Wednesday, August 28, 2013

Blogging Boundaries

Okay, I admit it.  I was nervous about the IUD post going up, and ever since then I have struggled with the impulse to post a lot to bump it down the front page.  The post garnered a lot of page views fast (yeah, I'm totes watching you guys) but dang was it scary to publish.  I was actually forced to post it early because I hit the "publish" button instead of the "save draft" button and caught the mistake a bit too late to take it back.  Instead of freaking out I took a deep breath and concluded it was the universe giving me a gentle nudge in the publishing direction.

Blogging and boundaries is a topic never ceases to fascinate me.  On the one hand, it would be very easy to pour my soul into this blog.  Letters to the world.  I love writing letters and sharing secrets and telling stories.  On the other hand, privacy WHAT.  As I was growing up I hoarded privacy and put significant energy into controlling who knew what.  Slowly I have opened up, thanks to five years in an liberal college environment, yet I still tend to become hostile when I learn unintended people have learned something I meant for private ears only.   And my wee blog on teh internets?  Why, it is open to EVERYBODY.  How bloody terrifying is that?  VERY.  Mean, judgmental people are out there!!  Instead of hyperventilating, I try to look at the flipside: How friggen awesome is that?  VERY.  Friends and besties and social connections ahoy!

The ironic thing is the blogs I love the best are the ones that bear all.  Joys, fears, pain, challenges, laughter, advice.  As a reader there is nothing I like more than feeling I am a best friend the author is imparting secrets to.  I devour archives and life stories.  I swear I'm not a stalker, but I do sometimes feel like a creeper who should occasionally send out an email saying "HI THERE. I read all your secrets.  In exchange, a list of my secrets is attached.  Kthxbai."

So here I am, trying to strike a balance.  Trying to be respectful of my friends and family and employers that might not want their stories shared while being true to my own.  Trying to follow my intuition and write soulful posts I would really like as a reader, even when they take courage and personal pep talks to post.  Trying not to be a perfectionist and edit my archives to erase or update my story.  Trying not to make this blog into something it's not or somebody else's vision.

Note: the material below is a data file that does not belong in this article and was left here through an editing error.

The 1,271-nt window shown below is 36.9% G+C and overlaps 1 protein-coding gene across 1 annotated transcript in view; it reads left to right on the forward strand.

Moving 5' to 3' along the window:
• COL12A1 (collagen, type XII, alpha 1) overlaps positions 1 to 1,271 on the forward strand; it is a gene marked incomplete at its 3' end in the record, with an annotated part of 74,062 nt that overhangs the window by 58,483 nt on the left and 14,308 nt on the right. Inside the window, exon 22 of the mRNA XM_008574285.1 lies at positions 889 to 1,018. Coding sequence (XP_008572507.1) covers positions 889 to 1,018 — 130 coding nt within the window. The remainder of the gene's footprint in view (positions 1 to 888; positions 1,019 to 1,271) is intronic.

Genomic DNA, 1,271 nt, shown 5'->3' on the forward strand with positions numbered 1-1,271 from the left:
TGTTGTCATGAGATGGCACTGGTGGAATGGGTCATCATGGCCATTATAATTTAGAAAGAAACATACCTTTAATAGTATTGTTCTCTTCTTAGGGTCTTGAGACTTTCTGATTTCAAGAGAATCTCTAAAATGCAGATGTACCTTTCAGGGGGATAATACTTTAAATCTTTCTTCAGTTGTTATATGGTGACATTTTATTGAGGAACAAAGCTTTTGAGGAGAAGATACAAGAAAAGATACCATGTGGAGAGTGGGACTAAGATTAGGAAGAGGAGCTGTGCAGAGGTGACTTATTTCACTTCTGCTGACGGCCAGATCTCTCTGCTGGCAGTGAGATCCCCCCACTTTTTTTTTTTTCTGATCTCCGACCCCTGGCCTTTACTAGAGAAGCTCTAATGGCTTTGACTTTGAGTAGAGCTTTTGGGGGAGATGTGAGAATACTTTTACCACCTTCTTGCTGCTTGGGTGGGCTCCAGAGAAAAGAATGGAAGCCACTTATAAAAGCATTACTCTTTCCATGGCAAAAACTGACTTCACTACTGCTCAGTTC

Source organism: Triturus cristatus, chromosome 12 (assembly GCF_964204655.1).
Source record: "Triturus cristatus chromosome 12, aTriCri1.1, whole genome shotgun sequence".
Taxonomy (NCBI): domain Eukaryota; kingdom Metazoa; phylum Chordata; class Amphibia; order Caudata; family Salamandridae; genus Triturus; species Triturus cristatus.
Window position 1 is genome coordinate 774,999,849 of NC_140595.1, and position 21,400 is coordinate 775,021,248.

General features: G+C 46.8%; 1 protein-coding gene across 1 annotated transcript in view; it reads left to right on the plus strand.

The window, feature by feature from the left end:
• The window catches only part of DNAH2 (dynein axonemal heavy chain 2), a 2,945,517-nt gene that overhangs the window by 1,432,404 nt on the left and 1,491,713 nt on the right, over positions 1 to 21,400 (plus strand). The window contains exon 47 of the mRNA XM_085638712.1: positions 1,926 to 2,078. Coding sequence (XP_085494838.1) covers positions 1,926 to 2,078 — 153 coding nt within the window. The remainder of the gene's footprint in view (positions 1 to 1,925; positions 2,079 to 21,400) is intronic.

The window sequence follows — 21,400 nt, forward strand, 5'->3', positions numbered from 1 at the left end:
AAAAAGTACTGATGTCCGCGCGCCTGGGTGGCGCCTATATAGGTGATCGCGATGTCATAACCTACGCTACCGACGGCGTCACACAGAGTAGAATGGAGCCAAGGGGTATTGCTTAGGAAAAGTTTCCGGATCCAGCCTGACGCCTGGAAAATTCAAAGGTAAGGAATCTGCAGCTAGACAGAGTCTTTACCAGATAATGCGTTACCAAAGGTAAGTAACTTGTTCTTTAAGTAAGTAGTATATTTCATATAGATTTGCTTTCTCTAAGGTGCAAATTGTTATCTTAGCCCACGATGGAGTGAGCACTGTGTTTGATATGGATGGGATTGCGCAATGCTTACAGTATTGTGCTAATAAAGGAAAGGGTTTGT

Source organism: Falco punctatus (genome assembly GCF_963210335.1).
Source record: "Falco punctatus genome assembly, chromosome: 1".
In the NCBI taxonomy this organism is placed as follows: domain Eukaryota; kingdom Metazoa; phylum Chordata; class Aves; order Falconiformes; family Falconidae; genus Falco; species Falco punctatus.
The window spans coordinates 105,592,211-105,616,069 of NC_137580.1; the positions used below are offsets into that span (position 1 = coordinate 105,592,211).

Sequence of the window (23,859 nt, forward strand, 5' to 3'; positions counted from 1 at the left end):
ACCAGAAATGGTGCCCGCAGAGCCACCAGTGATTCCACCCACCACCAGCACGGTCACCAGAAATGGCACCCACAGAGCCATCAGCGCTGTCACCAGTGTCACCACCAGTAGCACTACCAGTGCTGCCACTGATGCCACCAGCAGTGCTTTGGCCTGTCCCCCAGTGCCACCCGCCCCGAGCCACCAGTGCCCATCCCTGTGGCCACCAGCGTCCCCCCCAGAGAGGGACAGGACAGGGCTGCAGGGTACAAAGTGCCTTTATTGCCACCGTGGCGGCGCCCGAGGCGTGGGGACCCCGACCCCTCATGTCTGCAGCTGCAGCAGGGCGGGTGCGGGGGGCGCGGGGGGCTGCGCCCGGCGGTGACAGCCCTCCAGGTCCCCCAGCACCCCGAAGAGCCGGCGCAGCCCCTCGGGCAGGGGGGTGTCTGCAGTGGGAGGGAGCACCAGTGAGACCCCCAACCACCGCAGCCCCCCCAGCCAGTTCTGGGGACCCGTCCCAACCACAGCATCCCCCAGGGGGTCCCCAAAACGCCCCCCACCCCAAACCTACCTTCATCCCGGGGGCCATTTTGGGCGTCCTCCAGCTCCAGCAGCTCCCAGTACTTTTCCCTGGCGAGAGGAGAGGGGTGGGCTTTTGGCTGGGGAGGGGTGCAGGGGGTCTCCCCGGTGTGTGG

So here's to future blog posts and the archives of the past: may I be a writer who is brave and coherent enough to tell a story that contributes to the blogging world and seeks to repay the joy I have reaped for so many years.

Wednesday, August 21, 2013

Wednesday morning hoorays

1. With the magic of one cross-country flight I get to spend the next few days with some of my favorite people.  HOORAY!!

2.  I made it to the airport with no snafus! (I am always paranoid about this.) Hooray!

3.  I get to see a new region of the country.  Adventures ahoy!

4.  See number 1.  And they're totally getting married too.  Hooray!!

5.  *Censored secret things* Hooray!!

6. I am totally shoe twins with the lady sitting across from me. 

7. Boarding!!

Sunday, August 18, 2013

Ask Me About My IUD

A heads up to readers:  This posts talks about the female reproductive system.  Menstrual cycle, methods of birth control, sex.  If this doesn't interest you, please move along!  Thanks.

When I was trawling the internet one day I came across a post on A Practical Wedding about birth control.  One of the comments said "I love my IUD!  I want a shirt that says 'Ask me about my IUD."  This blog post is my equivalent to that shirt.  It is what I would have wanted to read when I was researching my birth control options because the actual process of getting an IUD freaked me out.

As you read this post, please keep in mind that your body is completely different from mine.  What works for me might not work for you.  As always with random medical information you find on the internet, please talk to your doctor about these things!


When I was younger my menstrual cycle was very erratic.  Halfway through high school I was placed on a hormonal form of birth control.  It was a little pill I took every day.  It significantly lightened my periods, made them predictable, and was a very positive change in my life even if it was a pain in the butt to remember to swallow it every day.

When I graduated college my health insurance shifted and I thought it was a good time to try changing things up.  I really wanted to see how my body reacted to no hormones; a general life rule for me is that if I can go simpler, I will. Plus, I really got tired of remembering to take that little pill Every. Single. Day.  So I stocked up on condoms, told the Pirate what I was doing, and stopped taking it.  The results were mixed: I noticed a significant improvement in my depression, my skin became a lot more sensitive and acne prone, and my periods remained regular and manageable.  I'll take it, hooray!!  

Even though the condom does have many things to recommend it, I was interested in something that was more permanent and more auto-pilot.  Because condoms?  Have to be put on Every. Single. Time.  Off to google I went to research my options.  Short of surgical sterilization (too permanent for my tastes) the only option that did not have hormones, was reliable, and could be placed on autopilot was a copper IUD.  For more information on what an IUD is (I am not the expert), this article from Planned Parenthood does a good job of explaining the options.